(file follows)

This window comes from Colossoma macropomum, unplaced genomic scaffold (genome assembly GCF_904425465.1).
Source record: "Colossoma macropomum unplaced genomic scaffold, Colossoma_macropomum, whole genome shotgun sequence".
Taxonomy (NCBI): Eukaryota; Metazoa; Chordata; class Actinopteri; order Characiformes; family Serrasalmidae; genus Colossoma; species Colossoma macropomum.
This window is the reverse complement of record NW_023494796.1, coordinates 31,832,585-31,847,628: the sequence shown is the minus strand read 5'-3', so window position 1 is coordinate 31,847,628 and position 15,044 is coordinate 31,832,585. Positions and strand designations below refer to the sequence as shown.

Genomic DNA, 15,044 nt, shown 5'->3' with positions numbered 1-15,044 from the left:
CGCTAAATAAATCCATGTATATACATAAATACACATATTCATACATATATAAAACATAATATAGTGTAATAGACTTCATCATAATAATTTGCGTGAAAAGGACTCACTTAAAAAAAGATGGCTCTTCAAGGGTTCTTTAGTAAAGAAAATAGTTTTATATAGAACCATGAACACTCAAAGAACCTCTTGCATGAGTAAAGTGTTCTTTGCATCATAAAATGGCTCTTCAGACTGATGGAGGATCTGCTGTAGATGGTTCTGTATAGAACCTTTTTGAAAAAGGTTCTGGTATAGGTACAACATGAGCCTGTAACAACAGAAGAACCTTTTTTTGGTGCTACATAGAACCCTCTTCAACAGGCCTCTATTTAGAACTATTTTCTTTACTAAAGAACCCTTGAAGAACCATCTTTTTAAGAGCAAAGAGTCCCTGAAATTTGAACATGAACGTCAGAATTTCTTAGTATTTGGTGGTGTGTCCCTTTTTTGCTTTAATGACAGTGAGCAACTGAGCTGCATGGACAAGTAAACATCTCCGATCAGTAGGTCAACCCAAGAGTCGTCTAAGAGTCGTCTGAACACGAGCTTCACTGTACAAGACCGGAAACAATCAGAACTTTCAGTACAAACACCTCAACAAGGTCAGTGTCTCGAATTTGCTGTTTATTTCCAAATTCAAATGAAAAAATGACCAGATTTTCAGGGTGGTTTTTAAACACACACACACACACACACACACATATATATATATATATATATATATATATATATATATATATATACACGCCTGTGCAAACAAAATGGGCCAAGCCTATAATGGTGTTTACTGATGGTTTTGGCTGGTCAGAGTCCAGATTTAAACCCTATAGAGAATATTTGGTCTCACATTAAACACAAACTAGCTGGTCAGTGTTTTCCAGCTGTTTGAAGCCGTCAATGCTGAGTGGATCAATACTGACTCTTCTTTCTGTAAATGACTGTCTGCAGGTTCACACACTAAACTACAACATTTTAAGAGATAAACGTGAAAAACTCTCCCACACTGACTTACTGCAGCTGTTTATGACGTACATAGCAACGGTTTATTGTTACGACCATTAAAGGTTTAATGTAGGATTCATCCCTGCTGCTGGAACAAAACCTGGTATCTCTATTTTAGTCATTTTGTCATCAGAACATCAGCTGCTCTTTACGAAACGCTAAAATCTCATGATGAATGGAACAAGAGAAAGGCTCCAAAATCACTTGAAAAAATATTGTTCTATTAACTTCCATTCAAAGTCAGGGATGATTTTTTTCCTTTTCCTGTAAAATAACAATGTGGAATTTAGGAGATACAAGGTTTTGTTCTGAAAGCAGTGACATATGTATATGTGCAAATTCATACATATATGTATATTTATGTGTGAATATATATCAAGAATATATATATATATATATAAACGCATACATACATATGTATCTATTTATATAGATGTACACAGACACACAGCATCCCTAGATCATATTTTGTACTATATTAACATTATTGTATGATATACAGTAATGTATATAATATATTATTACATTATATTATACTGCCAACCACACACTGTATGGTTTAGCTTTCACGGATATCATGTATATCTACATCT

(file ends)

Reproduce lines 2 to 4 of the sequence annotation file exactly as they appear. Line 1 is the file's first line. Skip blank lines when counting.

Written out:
Source record: "Colossoma macropomum unplaced genomic scaffold, Colossoma_macropomum, whole genome shotgun sequence".
Taxonomy (NCBI): Eukaryota; Metazoa; Chordata; class Actinopteri; order Characiformes; family Serrasalmidae; genus Colossoma; species Colossoma macropomum.
This window is the reverse complement of record NW_023494796.1, coordinates 31,832,585-31,847,628: the sequence shown is the minus strand read 5'-3', so window position 1 is coordinate 31,847,628 and position 15,044 is coordinate 31,832,585. Positions and strand designations below refer to the sequence as shown.